Hi. Welcome to the site. Please check out the About Us, and if you have a question about crime and/or punishment, perhaps look at some previous questions along those lines first.
Welcome to Anarchy101 Q&A, where you can ask questions and receive answers about anarchism, from anarchists.

Is "privilege" relevant to anarchists?

+4 votes
While the referent seems relevant to me, the term itself seems like a guilt-truncheon used against hetero, cis-gender, white, able-bodied males from the overdeveloped nations by liberals and politicians whose identity-signifiers are different than the above. Surely there is some way to acknowledge the present and historical oppression of such peoples without making the less oppressed feel like assholes (unless, of course, they deserve it).
asked Jan 28, 2011 by enkidu (6,110 points)
edited Jan 28, 2011 by enkidu

1 Answer

+4 votes
I'd have to add that one to my list of objectionable terms to be stricken from anarchist discourse. Like "accountability," "privilege" expresses a hierarchical relationship (privilege comes from the Latin for "private law"), which we are supposed to want to abolish. When anarchists (and other more normal people) act like assholes, it may be due to some relative social privilege to which they've become accustomed (as male, as being perceived as white, as able-bodied...) and those of us who notice them behaving like assholes should definitely call them on it. But who the hell knows WHY someone's acting like an asshole? Can anyone come up with some objective measurement for the reason someone's behaving poorly? Is it because s/he's accustomed to being perceived as white? Or that he's used to being a dude acting like a dude in a context where dudes get to throw their weight around?

I know I'm not expressing this very well, mostly due to my frustration at the (ab)use of terminology by Leftist politicians and behavior police who are really good at making people feel inadequate and personally responsible and guilty for historic cultural problems.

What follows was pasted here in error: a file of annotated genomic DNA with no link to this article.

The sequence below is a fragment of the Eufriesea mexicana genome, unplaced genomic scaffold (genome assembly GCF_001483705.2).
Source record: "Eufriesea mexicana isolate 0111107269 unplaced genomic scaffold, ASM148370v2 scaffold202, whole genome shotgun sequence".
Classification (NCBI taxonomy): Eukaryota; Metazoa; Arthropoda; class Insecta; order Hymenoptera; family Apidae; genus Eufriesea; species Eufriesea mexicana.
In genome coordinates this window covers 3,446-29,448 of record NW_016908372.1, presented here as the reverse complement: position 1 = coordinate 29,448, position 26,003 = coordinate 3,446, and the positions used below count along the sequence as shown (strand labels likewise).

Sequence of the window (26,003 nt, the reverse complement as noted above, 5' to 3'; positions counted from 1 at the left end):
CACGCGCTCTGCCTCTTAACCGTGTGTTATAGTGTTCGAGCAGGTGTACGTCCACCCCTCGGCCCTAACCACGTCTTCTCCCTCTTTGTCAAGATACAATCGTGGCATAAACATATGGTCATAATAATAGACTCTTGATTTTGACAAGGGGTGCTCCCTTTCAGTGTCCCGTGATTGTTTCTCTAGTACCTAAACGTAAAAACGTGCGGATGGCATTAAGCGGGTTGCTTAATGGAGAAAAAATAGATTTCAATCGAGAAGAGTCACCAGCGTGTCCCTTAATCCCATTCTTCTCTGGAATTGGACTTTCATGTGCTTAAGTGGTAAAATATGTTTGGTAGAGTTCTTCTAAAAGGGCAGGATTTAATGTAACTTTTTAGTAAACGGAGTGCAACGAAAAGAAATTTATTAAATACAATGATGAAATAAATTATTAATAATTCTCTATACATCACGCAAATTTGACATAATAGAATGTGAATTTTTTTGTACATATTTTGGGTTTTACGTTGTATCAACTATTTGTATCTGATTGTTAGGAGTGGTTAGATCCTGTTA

"Privilege" is a relationship. Hierarchical to be sure, but that doesn't mean that it's immutable or invulnerable. Leftists are really good at setting themselves up as Privilege Monitors, those who have the requisite expertise and authority to decide who's privileged and who isn't. This removes agency from just about everyone: from the "privileged" to alter their own relationship to privilege -- unless it's to become uncritical "white (or whatever) allies," and also from the unprivileged to fight against all the institutions of privilege -- without the invaluable assistance of the Leftist. The only people who get any agency is -- surprise surprise! -- the Privilege Monitors, who decide who's bad, who's blameless, and what to do about it. In other words, in typical Leftist fashion, they get to replicate hierarchies, but with themselves in charge.

We all bring the nasty baggage of authoritarian conditioning with us wherever we go, and that certainly includes the benefits of belonging to historical oppressors as well as the disadvantages of belonging to the oppressed. I guess what I'm getting at is that folks deserve the benefit of the proverbial doubt before we start condemning them as "[fill in your favorite oppressor blank]" as if that label, with its institutional history, were enough to explain everything.

Challenges welcome...